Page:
|Paper No. 173-0|
|40AR/39AR AND RE-OS GEOCHRONOLOGY OF THE PEBBLE COPPER CU-AU-MO PORPHYRY DEPOSIT, SOUTHWEST ALASKA|
SCHRADER, Christian M.1, CROWE, Doug1, TURNER, Kent2, and STEIN, Holly J.3, (1) Department of Geology, Univ of Georgia, Athens, GA 30602, email@example.com, (2) East 4606 Silver Pines Road, Colbert, WA 99005, (3) AIRIE Program, Earth Rscs, Colorado State University, Fort Collins, CO 80523-1482|
The Pebble Copper deposit (59°53’54’’ N, 155°17’44’’ W) represents a large Cu and Au resource (1 billion tonnes with 0.30% Cu and 0.34 g/t Au, with a 54 million tonne core of 0.54% Cu and 0.46 g/t Au) within a belt of southwest Alaska Cu and Au deposits. We present precise 40Ar/39Ar igneous and alteration ages and a Re-Os mineralization age from the Late Cretaceous Pebble Copper Cu-Au-Mo porphyry deposit and the nearby Tertiary Sill epithermal Au-Ag deposit.
Pre-mineralization rocks proximal to Pebble include diorite and biotite-magnetite pyroxenite. 40Ar/39Ar plateau ages of hornblende and biotite from these rocks fall between 95.0 and 96.1 Ma. Biotite from post-mineralization andesite adjacent to the deposit has an 40Ar/39Ar age of 84.1±0.3. Additionally, we dated vein K-feldspar from the Sill deposit, a latite-hosted, high grade epithermal Au-Ag prospect, which yielded an 40Ar/39Ar age of 46.1±0.1 Ma.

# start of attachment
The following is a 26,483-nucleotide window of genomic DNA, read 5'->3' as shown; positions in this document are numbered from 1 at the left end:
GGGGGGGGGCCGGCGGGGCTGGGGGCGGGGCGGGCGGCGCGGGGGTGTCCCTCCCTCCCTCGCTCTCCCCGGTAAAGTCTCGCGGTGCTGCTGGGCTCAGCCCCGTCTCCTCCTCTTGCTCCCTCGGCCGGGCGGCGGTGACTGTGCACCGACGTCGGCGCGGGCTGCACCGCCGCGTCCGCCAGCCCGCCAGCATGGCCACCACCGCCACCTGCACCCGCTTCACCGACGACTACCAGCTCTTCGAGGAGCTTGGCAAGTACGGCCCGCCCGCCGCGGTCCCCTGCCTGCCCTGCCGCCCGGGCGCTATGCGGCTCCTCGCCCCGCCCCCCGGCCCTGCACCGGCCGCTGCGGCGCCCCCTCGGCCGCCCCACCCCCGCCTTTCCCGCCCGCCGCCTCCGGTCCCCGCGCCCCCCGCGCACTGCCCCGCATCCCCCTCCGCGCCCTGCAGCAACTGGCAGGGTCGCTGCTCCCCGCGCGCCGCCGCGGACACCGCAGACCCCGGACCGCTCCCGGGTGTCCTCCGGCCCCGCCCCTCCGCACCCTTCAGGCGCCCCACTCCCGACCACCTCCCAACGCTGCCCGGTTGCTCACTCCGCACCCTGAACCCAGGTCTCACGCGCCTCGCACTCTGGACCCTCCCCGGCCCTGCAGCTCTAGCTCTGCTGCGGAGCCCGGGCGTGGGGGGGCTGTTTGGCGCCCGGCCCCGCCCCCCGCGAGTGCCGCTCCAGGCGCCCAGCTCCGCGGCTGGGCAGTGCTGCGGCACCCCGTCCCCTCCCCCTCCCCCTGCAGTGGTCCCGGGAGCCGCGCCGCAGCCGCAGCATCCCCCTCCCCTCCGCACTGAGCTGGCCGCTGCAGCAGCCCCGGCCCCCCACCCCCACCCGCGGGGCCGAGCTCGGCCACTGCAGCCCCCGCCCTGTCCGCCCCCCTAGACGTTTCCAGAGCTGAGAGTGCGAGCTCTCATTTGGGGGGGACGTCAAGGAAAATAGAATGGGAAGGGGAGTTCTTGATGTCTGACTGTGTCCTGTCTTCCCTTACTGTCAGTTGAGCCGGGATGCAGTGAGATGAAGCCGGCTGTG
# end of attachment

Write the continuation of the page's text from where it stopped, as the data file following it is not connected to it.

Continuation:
Within the deposit, hydrothermal biotite and K-feldspar, both associated with copper mineralization, record 40Ar/39Ar ages of 88.5±0.3 Ma and 86.0±0.2 Ma, respectively. Molybdenite from the center of the deposit yields a Re-Os age of 89.5 ± 0.3 Ma. This range of ages (~3-4 m.y.) is longer than the duration of typical porphyry hydrothermal systems. This is most likely due to recharging of the hydrothermal system, in terms of temperature and activities of the relevant ions, by multiple related intrusions evident from diamond drilling and mapping. Regardless, the ages provide good control on the timing of alteration and mineralization and, combined with the pre- and post-mineralization ages given above, will be useful in the development of local and regional exploration models.
GSA Annual Meeting, November 5-8, 2001
General Information for this Meeting
|Session No. 173--Booth# 16|
Economic Geology (Posters)
Hynes Convention Center: Hall D
1:30 PM-5:30 PM, Thursday, November 8, 2001
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